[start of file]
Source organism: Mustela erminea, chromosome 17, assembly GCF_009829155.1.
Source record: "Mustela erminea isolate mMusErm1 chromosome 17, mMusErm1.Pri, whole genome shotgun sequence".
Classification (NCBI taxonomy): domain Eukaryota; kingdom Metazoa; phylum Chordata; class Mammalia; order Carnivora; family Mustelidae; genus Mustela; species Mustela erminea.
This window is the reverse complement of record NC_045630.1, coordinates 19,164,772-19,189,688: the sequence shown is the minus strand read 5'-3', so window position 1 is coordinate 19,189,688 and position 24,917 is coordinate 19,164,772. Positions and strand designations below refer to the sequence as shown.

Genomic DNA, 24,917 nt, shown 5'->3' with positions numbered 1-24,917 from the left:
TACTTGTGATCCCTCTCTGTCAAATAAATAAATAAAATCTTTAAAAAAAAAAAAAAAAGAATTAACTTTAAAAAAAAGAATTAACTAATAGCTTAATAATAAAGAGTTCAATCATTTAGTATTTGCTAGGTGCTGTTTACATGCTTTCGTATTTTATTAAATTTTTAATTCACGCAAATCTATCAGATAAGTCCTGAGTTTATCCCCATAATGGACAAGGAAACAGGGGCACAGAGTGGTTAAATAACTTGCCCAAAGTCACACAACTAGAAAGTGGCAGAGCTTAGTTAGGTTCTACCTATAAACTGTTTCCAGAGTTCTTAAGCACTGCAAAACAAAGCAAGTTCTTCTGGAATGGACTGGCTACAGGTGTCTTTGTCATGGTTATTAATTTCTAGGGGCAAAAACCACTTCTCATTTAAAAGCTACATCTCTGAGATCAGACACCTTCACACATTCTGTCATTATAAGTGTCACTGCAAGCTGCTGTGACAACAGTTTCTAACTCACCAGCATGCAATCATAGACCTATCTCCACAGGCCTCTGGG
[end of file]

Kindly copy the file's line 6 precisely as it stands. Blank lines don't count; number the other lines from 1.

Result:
TACTTGTGATCCCTCTCTGTCAAATAAATAAATAAAATCTTTAAAAAAAAAAAAAAAAGAATTAACTTTAAAAAAAAGAATTAACTAATAGCTTAATAATAAAGAGTTCAATCATTTAGTATTTGCTAGGTGCTGTTTACATGCTTTCGTATTTTATTAAATTTTTAATTCACGCAAATCTATCAGATAAGTCCTGAGTTTATCCCCATAATGGACAAGGAAACAGGGGCACAGAGTGGTTAAATAACTTGCCCAAAGTCACACAACTAGAAAGTGGCAGAGCTTAGTTAGGTTCTACCTATAAACTGTTTCCAGAGTTCTTAAGCACTGCAAAACAAAGCAAGTTCTTCTGGAATGGACTGGCTACAGGTGTCTTTGTCATGGTTATTAATTTCTAGGGGCAAAAACCACTTCTCATTTAAAAGCTACATCTCTGAGATCAGACACCTTCACACATTCTGTCATTATAAGTGTCACTGCAAGCTGCTGTGACAACAGTTTCTAACTCACCAGCATGCAATCATAGACCTATCTCCACAGGCCTCTGGG